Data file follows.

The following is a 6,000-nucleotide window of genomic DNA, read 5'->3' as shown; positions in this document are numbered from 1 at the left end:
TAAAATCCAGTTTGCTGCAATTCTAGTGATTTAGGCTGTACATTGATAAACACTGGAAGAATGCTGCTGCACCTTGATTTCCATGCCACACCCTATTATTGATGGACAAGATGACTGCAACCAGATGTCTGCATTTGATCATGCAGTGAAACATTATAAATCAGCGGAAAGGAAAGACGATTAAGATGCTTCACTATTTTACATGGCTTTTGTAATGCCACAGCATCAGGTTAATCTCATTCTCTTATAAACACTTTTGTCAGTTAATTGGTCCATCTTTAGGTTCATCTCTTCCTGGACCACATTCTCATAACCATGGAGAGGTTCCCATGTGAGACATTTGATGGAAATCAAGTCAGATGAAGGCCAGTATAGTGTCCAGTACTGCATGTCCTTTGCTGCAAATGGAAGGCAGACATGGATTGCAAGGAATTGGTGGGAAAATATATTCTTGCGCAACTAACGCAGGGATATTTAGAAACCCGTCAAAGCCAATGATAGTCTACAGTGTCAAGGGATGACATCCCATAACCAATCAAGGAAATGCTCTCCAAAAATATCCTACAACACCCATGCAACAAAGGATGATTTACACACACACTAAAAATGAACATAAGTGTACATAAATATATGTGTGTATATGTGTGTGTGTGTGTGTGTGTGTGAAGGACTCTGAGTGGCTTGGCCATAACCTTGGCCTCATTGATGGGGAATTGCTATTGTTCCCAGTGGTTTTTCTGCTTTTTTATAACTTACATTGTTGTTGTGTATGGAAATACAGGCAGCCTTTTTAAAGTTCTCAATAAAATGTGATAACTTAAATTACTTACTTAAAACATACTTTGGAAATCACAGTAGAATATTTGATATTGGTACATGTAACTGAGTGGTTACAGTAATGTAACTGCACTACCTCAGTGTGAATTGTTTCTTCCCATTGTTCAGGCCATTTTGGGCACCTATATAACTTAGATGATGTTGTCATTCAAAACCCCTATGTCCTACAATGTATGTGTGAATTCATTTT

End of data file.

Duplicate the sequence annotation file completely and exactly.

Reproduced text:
The following is a 6,000-nucleotide window of genomic DNA, read 5'->3' as shown; positions in this document are numbered from 1 at the left end:
TAAAATCCAGTTTGCTGCAATTCTAGTGATTTAGGCTGTACATTGATAAACACTGGAAGAATGCTGCTGCACCTTGATTTCCATGCCACACCCTATTATTGATGGACAAGATGACTGCAACCAGATGTCTGCATTTGATCATGCAGTGAAACATTATAAATCAGCGGAAAGGAAAGACGATTAAGATGCTTCACTATTTTACATGGCTTTTGTAATGCCACAGCATCAGGTTAATCTCATTCTCTTATAAACACTTTTGTCAGTTAATTGGTCCATCTTTAGGTTCATCTCTTCCTGGACCACATTCTCATAACCATGGAGAGGTTCCCATGTGAGACATTTGATGGAAATCAAGTCAGATGAAGGCCAGTATAGTGTCCAGTACTGCATGTCCTTTGCTGCAAATGGAAGGCAGACATGGATTGCAAGGAATTGGTGGGAAAATATATTCTTGCGCAACTAACGCAGGGATATTTAGAAACCCGTCAAAGCCAATGATAGTCTACAGTGTCAAGGGATGACATCCCATAACCAATCAAGGAAATGCTCTCCAAAAATATCCTACAACACCCATGCAACAAAGGATGATTTACACACACACTAAAAATGAACATAAGTGTACATAAATATATGTGTGTATATGTGTGTGTGTGTGTGTGTGTGTGAAGGACTCTGAGTGGCTTGGCCATAACCTTGGCCTCATTGATGGGGAATTGCTATTGTTCCCAGTGGTTTTTCTGCTTTTTTATAACTTACATTGTTGTTGTGTATGGAAATACAGGCAGCCTTTTTAAAGTTCTCAATAAAATGTGATAACTTAAATTACTTACTTAAAACATACTTTGGAAATCACAGTAGAATATTTGATATTGGTACATGTAACTGAGTGGTTACAGTAATGTAACTGCACTACCTCAGTGTGAATTGTTTCTTCCCATTGTTCAGGCCATTTTGGGCACCTATATAACTTAGATGATGTTGTCATTCAAAACCCCTATGTCCTACAATGTATGTGTGAATTCATTTT